Busan City Government Under Fire Amid Debate Over Film Festival's Independence

Busan Scene - H 2014
Busan International Film Festival

South Korean film bodies have formed a committee demanding the festival's independence after the Busan mayor reportedly asked the festival director to resign.

Busan International Film Festival (BIFF) organizers have vowed to work more closely with local authorities following a showdown over how the South Korean event is run. However, it appears that a debate about artistic freedom at the event won't be dying down any time soon.

Initial conflicts arose after the Busan city government, which provides about half of the 20-year-old festival's annual budget, reportedly asked BIFF director Lee Yong-kwan to resign over the weekend. Lee, a co-founder of BIFF, has headed the festival since its 16th edition in 2011. His tenure is supposed to continue until February 2016.

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Prior to the showdown, municipal authorities filed a negative audit/inspection review of BIFF last month, finding fault with 19 issues. Among other things, it criticized the festival's standards for choosing lineup titles.

The 19th edition of the festival this past October had made headlines as BIFF pushed on with the premiere of a highly politicized ferry disaster documentary in spite of opposition from Busan mayor Suh Byung-soo, who also serves as the festival's chairman. Local industry insiders had vehemently criticized Suh at the time for trying to interfere with the festival's artistic freedom.

Though government officials have denied asking Lee to step down, Korean filmmakers immediately protested on behalf of the director and the festival. Overall, 12 local industry coalitions, spanning those for directors, producers, film festivals, screenwriters, cinematographers and critics, issued a joint statement demanding that the city retract its call for Lee's resignation.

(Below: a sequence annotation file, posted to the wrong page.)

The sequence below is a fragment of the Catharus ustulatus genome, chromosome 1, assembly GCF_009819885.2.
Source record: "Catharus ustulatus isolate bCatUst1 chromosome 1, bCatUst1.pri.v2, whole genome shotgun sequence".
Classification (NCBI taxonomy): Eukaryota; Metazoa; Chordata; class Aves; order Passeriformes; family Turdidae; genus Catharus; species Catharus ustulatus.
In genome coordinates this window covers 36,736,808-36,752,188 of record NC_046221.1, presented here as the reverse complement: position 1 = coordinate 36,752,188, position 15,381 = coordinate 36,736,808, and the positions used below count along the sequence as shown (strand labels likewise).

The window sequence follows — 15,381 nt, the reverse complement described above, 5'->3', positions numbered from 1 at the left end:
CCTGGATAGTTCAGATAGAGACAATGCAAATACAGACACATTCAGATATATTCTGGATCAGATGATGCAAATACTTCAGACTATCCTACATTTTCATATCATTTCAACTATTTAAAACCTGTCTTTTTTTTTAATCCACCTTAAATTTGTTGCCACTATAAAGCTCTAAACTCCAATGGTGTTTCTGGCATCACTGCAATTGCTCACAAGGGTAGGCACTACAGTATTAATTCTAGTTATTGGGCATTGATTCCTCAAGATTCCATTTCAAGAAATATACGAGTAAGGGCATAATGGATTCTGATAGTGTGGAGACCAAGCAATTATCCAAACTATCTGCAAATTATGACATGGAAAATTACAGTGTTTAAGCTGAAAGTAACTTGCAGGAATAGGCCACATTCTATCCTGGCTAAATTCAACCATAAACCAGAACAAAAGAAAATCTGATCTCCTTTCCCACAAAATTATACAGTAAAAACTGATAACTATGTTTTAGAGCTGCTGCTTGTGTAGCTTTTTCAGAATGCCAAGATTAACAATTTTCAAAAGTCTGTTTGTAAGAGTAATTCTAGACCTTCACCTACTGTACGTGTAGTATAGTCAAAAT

Some of the filmmakers even threatened to boycott future editions of the festival and said they would no longer shoot movies in the city. Busan, designated as a "City of Film" by UNESCO, hosts not only BIFF, Asia's largest film festival, but is also home to film studios and bodies such as the Korean Film Council. A pan-Asian film school is also set to open doors in the southern port city in October, in time for the 20th edition of the festival.

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Lee has since met Suh and issued a statement on Tuesday vowing to continue cooperating with local authorities.

"BIFF has always worked closely with Busan city to host and manage the festival and to enhance its economic value, as well as to support the development of the local media culture. There is no reason for this to change now. I respect the mayor's concerns and comments, but it is true that I do not agree with all of them. But we will try our best to reach an agreement," Lee said.

This, however, did not stop observers from questioning whether BIFF's artistic freedom would be guaranteed. That was a major topic during the Busan metropolitan council meeting on Wednesday.

"Busan city suggesting that BIFF director Lee resign has stunned the local film and arts/culture community," said assemblywoman Jeong Myung Hee. "Mayor Suh must stop his political influence over the festival and guarantee its independence."

The joint filmmakers' coalition, meanwhile, rebranded itself as an emergency committee for defending BIFF's independence.

"Busan city has not officially addressed the matter regarding Lee's resignation," said the coalition. "Municipal authorities must realize the gravity of the situation and must be clear about guaranteeing the festival's artistic freedom."

Meanwhile the 20th edition of BIFF opens on Oct. 1 in Busan.